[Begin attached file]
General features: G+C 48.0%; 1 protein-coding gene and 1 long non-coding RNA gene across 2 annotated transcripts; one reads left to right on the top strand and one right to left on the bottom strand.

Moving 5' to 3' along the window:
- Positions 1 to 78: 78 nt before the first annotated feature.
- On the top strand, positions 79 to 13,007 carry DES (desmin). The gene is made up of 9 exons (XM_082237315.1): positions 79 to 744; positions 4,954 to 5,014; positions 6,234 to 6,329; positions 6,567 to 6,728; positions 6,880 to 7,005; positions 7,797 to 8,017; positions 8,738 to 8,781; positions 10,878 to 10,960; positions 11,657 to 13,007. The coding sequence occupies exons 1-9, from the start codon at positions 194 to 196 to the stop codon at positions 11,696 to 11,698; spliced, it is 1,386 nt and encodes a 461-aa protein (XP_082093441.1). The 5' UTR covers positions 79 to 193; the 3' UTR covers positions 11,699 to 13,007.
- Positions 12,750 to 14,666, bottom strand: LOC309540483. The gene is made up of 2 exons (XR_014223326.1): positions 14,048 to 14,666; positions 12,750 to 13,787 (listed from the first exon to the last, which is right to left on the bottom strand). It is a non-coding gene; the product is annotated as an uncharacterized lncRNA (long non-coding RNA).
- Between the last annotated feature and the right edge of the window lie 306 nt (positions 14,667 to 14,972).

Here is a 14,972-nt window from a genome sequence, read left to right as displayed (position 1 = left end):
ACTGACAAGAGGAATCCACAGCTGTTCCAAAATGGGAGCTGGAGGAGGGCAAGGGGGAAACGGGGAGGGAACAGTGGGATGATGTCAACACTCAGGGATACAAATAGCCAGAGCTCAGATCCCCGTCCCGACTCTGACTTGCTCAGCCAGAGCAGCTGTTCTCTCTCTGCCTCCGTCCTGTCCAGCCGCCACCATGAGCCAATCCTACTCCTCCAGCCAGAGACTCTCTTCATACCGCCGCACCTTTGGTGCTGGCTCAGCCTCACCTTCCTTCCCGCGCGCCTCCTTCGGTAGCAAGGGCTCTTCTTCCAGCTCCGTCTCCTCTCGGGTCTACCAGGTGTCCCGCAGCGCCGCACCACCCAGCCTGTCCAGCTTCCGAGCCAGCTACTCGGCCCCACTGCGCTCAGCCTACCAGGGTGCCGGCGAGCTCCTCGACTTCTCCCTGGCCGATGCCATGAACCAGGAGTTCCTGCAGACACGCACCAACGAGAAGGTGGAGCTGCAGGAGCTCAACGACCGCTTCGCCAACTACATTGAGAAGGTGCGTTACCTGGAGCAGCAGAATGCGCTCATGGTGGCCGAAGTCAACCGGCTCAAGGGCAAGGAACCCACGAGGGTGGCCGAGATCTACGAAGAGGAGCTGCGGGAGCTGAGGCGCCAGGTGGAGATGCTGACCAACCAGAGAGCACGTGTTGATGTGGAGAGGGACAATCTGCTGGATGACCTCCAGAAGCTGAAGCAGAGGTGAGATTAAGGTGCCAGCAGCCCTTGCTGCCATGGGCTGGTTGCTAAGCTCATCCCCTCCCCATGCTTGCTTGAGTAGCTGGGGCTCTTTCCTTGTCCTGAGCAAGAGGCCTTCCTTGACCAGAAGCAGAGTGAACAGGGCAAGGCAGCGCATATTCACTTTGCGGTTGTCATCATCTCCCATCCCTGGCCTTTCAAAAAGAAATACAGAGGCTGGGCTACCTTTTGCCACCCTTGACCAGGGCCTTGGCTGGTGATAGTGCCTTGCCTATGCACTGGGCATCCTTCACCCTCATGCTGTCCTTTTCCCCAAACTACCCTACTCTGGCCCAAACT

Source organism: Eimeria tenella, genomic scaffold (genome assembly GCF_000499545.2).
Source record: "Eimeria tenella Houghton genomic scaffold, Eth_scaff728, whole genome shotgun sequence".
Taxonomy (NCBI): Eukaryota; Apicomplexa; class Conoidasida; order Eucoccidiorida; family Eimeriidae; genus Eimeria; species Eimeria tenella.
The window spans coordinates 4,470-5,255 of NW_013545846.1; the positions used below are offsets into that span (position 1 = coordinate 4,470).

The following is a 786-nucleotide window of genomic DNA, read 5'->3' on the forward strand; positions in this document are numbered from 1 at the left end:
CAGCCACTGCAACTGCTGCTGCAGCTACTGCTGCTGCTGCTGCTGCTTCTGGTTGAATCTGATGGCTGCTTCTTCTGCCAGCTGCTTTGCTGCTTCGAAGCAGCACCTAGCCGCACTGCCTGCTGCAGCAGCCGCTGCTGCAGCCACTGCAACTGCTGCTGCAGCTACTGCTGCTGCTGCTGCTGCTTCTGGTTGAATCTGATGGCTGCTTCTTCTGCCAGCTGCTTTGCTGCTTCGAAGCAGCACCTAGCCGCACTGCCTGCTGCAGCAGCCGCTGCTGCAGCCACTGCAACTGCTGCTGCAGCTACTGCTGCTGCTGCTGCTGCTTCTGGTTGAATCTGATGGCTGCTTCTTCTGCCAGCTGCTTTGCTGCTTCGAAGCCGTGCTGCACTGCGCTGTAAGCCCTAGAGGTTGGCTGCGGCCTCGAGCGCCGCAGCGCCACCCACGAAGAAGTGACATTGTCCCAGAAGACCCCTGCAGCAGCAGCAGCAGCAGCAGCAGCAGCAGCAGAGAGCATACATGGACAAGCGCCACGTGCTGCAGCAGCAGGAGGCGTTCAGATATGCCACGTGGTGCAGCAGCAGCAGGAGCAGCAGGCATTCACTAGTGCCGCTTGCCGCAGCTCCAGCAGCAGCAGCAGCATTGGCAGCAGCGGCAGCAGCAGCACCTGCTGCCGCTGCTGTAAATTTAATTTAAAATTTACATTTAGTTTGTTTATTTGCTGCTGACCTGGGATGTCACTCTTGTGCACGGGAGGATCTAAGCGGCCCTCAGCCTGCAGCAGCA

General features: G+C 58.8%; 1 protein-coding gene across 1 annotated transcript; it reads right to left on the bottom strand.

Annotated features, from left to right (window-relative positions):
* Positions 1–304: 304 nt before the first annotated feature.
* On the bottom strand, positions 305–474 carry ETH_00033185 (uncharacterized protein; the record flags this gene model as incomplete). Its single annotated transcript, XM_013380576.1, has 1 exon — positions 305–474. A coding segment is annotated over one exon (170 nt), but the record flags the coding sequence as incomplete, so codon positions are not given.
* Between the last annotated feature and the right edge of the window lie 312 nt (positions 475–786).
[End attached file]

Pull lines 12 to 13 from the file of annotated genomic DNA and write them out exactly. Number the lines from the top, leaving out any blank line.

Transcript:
The window spans coordinates 4,470-5,255 of NW_013545846.1; the positions used below are offsets into that span (position 1 = coordinate 4,470).

The following is a 786-nucleotide window of genomic DNA, read 5'->3' on the forward strand; positions in this document are numbered from 1 at the left end: